Hyperdub badmen LV collaborate with vocalist Joshua Idehen across an album that has to rank as one of the most substantial yet winningly slinky artist albums to come out of the post-dubstep diaspora. Iden's half-sung, half-spoken lyrical style is probably most mischievous on 'Northern Line', which pays tongue-in-cheek tribute to each stop on the eponymous London tube route ("What do you know about Moorgate? I don't know anything about Moorgate! What do you know about Old Street? Some of the girls there are quite sweet...") LV's production, meanwhile, is just class throughout, muscular, agile an… Read more
‘Joy Flashings’ is a collaboration between American composer and trombone virtuoso Philip Corner, and Alter Ego flautist Manuel Zurria, and typically given the status and history of the duo involved, it’s heavy stuff. Apparently the idea behind the record was to experience the music as a whole, without limits or boundaries – and they certainly manage that here. A collection of instrumental drones, tempered electronics and odd field recordings (like police radio recordings, for example??) make the record more compelling than you’d expect from something with an academic standing… Read more
David Sylvian's Manofon album, released last year, was a huge achievement in terms of both conception and execution: the erstwhile Japan frontman singing plangent melodies in his initimably rich timbre against beautiful autumnal soundscapes crafted with composer Dai Fujikura (a student of Pierre Boulez, no less) and such improv luminaries as John Tilbury, Keith Rowe and Christian Fennesz. For our money, this companion set manages to trump it - it's comprised of cuts that didn't make the album and Fujikura rearrangements of tracks that did, plus a couple of remixes by producers Erik Honor… Read more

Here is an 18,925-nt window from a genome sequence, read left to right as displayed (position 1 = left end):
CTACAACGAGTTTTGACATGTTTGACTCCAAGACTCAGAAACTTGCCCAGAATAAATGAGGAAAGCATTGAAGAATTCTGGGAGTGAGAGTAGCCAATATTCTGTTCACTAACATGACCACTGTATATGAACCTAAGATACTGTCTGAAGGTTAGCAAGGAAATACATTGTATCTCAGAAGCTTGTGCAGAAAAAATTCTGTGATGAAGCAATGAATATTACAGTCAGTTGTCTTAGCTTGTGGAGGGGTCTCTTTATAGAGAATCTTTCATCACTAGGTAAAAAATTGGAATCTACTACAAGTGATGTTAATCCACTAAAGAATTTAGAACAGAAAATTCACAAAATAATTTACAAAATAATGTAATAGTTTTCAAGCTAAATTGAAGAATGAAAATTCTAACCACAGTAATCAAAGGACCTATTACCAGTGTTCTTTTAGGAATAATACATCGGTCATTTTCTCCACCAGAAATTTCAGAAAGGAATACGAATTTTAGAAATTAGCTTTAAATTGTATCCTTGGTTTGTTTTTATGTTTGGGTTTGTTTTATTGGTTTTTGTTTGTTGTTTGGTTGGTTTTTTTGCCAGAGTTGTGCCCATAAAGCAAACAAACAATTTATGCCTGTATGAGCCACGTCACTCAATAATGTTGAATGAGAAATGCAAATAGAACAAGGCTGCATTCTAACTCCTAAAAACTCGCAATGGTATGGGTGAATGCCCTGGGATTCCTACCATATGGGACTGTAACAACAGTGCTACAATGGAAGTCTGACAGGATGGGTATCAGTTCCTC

Free jazz, two words that strike fear into the hearts of most music fans, but luckily not this lot who haven’t been afraid to inject their own personality into the much maligned genre. 7k Oaks are of course made up of experimental veterans, and in their number house members of Zeitkratzer and Zu among other acts, and their rawkin’ skronk would be a good way for jazz newbies to get a tantalizing taster of the sound. Y’see ‘Entelechy’ actually rocks, and shares as much with prog rock (at least to these ears) as it does with jazz – I’m almost reminded of Norwegian jazz/rock breakthrough act Shining, and that’s a very favourable comparison indeed. Recommended.
Planet Mu expand their Juke and party repetoire with a mixed bag by Chicago's Chrissy Murderbot. Riding with MC Zulu, Rubi Dan, DJ Spinn, Popeye, Mungo's Hifi & Warrior Queen, Johnny Moog & Coool Dundee, Chrissy sets out twelve party hybrids, taking in New Jack Swing and Bassline on 'New Juke Swing', discofied Juke on 'Bussin' Down', ruddy bashment on 'Pelvic Floor', booty slammers 'Heavy Butt', and hyper R&B with 'Jiggle'. Heaps of fun!
Grime's most relentless and uncompromising MC drops one of his most vivid statements to date on 'Overall'. The inimitable lyricist is on fierce form over eleven tracks, none more so than the eleven minute 'Battle Hype', a conceptual rap battle in four parts featuring Goodz slewing his rivals Wiley, Kano and Dizzee with shockingly precise impersonations. Tip!
Recorded on Guidecca Island in Venice, ‘Death by Water’ is a one-track voyage into the outer realms of musique contrete, and guiding us through this chaotic yet poetic experience are the expert hands of Italian sound artists Fabio Selvafiorita and Valerio Tricoli. Influenced by T.S. Eliot’s poem ‘The Waste Land’, the poem’s philosophy and feeling is conveyed through the hushed wind and water sounds, piped through the composers’ collection of effects and tape machines. A dense and inviting cloud of detailed, evocative sound is left – sometimes it sounds merely like fiel… Read more
Prosumer heads up the third Panorama Bar mix with an expertly curated sixty six minute selection cruising between timeless classics, rarified obscurities and some right curveballs. His DJ sets at P'bar have provided both moon-eyed dancers and tight-lipped shufflers with a wealth of House music epiphanies over the years, largely due to a pure and abiding love of the music he plays, and the way he plays it. This set embodies that spirit, taking in total classics like Theo Parrish's 'Twin Cities', QX-1's 'Love Injection', Romanthony's 'The House Of God' or Fingers Inc's 'Music Take Me Up', … Read more